Nearly 300 abortion rights advocates from 90 groups nationwide gathered in Washington, DC, last week to organize strategy and tactics for the coming years under Donald Trump and a Republican-controlled government. Organizers said the size and scope of the daylong session was unprecedented.
The shift from traditional strategy that emerged, attendees told BuzzFeed News, is that reproductive justice groups that focus on women of color will take the lead on groundwork such as lobbying local lawmakers and rallying supporters for protest actions.
Those groups will also help elect “members to Congress who will support women’s rights,” Rep. Barbara Lee, a Democrat from California, told BuzzFeed News. She added that “when these riders come up in appropriations committee, people need to follow who’s on the appropriations committee from their districts and engage.”
Historically the major, and dominantly white-led, reproductive rights organizations such as Planned Parenthood and NARAL — referred to colloquially as the "Big Girls" — were the most visible players when it came to that work. Those groups will continue focusing on their main strengths, such as litigation and fundraising for health organizations and candidates. They’ll also continue to assist smaller health groups and those that represent more marginalized communities, such as SisterSong and National Latina Institute for Reproductive Health.
Leaders in the reproductive rights movement concluded at the session that the fight for abortion rights under the Trump administration will fall primarily to women of color.
"We have always been great at rallying our base, and women of color have always turned out to vote in their own interest," Monica Raye Simpson, executive director of SisterSong, told Buzzfeed News.
"Trump's election has created a new doorway for women of color to be heard in a bigger way," she continued, "an opportunity for us to be centered in the fight."
The session was organized by Planned Parenthood and In Our Own Voice: National Black Women’s Reproductive Justice Agenda. A member from each of those groups led smaller sections to discuss legal, activist, and political strategies to fight local and federal legislation that might restrict women's access to abortion and reproductive health care.
"In the last two election cycles, black women specifically have made their voices and leadership heard in the [reproductive rights] movement," Marcela Howell, founder and executive director of In Our Own Voice told BuzzFeed News. Last week’s event “demonstrated an enhancement of the opportunities shown over the past year and a half to have real leadership on these issues.”
“Trump made it very clear that his targets are communities of color, and when we look at how black women voted it was clear that we got it,” Howell said, referring to the 94% of black women who voted for Hillary Clinton, versus the 52% of white women who voted for Trump, according to exit polls.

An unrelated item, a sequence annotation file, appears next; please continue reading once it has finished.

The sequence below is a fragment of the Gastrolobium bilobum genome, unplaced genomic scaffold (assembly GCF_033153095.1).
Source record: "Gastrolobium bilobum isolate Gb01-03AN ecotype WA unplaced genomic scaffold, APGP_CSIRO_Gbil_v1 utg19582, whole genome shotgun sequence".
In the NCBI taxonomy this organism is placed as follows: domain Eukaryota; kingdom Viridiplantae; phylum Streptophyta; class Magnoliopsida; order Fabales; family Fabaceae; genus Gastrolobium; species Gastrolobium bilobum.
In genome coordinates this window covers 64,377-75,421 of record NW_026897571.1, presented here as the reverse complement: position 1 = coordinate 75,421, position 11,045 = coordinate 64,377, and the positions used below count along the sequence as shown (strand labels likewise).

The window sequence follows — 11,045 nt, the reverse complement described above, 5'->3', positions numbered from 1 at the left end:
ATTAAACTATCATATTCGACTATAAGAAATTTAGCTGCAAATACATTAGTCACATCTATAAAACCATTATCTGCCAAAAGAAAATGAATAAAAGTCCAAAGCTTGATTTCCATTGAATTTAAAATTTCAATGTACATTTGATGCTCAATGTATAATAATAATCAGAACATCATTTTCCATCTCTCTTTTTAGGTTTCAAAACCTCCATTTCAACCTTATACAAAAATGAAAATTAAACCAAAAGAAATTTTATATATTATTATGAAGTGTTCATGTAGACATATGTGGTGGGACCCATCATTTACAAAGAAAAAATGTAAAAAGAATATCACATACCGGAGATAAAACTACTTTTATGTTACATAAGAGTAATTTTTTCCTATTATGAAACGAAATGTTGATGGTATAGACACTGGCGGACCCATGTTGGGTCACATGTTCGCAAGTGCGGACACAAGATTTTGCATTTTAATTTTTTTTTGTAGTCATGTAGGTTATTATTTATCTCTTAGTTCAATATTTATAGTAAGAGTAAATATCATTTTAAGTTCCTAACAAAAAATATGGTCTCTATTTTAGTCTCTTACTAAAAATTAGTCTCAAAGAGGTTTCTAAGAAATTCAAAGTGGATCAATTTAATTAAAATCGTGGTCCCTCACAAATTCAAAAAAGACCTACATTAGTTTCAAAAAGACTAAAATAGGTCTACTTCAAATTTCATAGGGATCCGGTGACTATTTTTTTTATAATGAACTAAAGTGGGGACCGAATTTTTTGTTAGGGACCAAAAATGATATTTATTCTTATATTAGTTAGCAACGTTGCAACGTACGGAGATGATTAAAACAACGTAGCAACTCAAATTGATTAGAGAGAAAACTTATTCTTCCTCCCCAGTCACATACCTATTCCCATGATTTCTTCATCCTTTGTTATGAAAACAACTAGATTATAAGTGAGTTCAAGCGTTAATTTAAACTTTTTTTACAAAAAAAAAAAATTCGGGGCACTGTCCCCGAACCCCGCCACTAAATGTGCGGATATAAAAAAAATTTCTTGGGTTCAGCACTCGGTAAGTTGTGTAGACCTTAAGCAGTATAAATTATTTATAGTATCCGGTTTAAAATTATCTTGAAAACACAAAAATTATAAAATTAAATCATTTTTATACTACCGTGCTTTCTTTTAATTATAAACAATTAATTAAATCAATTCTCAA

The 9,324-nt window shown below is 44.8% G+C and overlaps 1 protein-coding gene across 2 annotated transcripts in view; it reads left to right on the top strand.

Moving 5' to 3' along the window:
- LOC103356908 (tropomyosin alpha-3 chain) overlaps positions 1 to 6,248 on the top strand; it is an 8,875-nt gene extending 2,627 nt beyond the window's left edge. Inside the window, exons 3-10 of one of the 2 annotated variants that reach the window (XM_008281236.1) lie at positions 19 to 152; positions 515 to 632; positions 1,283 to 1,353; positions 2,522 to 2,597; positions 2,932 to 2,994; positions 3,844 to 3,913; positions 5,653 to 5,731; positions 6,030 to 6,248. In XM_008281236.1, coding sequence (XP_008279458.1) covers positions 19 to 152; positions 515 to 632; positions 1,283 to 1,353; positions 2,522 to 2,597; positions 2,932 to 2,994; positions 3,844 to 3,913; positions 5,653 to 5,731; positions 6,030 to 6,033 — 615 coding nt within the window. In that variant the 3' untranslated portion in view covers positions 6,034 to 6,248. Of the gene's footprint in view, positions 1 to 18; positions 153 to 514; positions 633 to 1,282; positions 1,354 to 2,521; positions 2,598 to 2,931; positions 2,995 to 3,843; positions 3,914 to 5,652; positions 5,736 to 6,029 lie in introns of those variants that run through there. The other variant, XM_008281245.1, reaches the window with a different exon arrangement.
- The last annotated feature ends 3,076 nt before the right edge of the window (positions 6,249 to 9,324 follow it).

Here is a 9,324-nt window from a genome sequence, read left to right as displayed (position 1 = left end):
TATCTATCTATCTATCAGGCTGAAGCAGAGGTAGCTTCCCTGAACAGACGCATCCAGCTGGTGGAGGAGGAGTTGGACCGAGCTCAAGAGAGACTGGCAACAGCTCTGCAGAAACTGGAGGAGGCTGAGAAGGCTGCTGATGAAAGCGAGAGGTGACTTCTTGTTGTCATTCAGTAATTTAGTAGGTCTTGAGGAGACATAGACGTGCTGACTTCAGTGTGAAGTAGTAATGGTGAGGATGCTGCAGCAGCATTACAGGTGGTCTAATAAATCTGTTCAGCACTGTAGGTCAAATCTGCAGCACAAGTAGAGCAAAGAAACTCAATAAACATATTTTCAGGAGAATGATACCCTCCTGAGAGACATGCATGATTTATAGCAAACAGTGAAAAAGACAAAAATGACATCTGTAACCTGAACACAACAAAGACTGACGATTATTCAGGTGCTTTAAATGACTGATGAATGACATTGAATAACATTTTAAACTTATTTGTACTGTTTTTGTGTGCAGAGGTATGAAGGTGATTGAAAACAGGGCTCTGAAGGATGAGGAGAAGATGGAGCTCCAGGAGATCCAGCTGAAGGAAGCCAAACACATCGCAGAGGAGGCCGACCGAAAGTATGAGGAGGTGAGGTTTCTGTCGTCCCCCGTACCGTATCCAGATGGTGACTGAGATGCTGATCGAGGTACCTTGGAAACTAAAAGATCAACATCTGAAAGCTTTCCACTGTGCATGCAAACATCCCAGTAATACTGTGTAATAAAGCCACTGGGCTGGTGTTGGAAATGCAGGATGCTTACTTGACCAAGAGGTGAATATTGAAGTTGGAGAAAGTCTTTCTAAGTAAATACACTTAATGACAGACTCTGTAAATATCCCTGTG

Some anti–abortion rights organizations challenged the idea that women of color are more passionate about advocating for abortion rights, and told BuzzFeed News that putting groups led by women of color at the forefront would not be a successful strategy.
“One of the key factors leading to Donald Trump's election was a rejection of this kind of [identity] politics — the idea that you have more credibility because of your sex or skin color,” said Eric Scheidler, the executive director of the Pro-Life Action League. “It may work for fundraising, but I don't see it working to shift public opinion.”
Mallory Quigley, communications director for the anti-abortion rights organization Susan B. Anthony List, agreed with abortion rights advocates that abortion issues disproportionately affect women of color, but saw this as the fault of abortion rights advocates themselves.
“African-American and Hispanic women and their babies are disproportionately impacted by abortion and are targeted by the abortion industry that tells them they are not strong enough to welcome new life,” Quigley told BuzzFeed News. “No woman, regardless of her race, should have to choose between her child and a better economic future.”
Many activists of color felt erased by the pro–abortion rights movement since its inception, said Lee, who has been active in it since the 1970s.
"Pro-choice women often did not talk about” the inclusion of women of color in the movement before the 2016 election, she said.
(In 2014 Simpson wrote an open letter to Planned Parenthood demanding the women of color in the movement be recognized.
Planned Parenthood’s CEO, Cecile Richards, responded apologetically, and the groups began working together on eliminating the Hyde Amendment, a law that bars any federal government or taxpayer money from funding abortions and primarily affects low-income women and women of color.)
Richards signaled the new shift in a statement to BuzzFeed News.
“Planned Parenthood is grateful to work with leaders across our movement to protect access to reproductive health care,” she said. “We know that Planned Parenthood has not and cannot do this work alone and deeply value and continue to learn from our partners in the movement who center the most marginalized.”
The Trump transition didn’t immediately respond to a request for comment.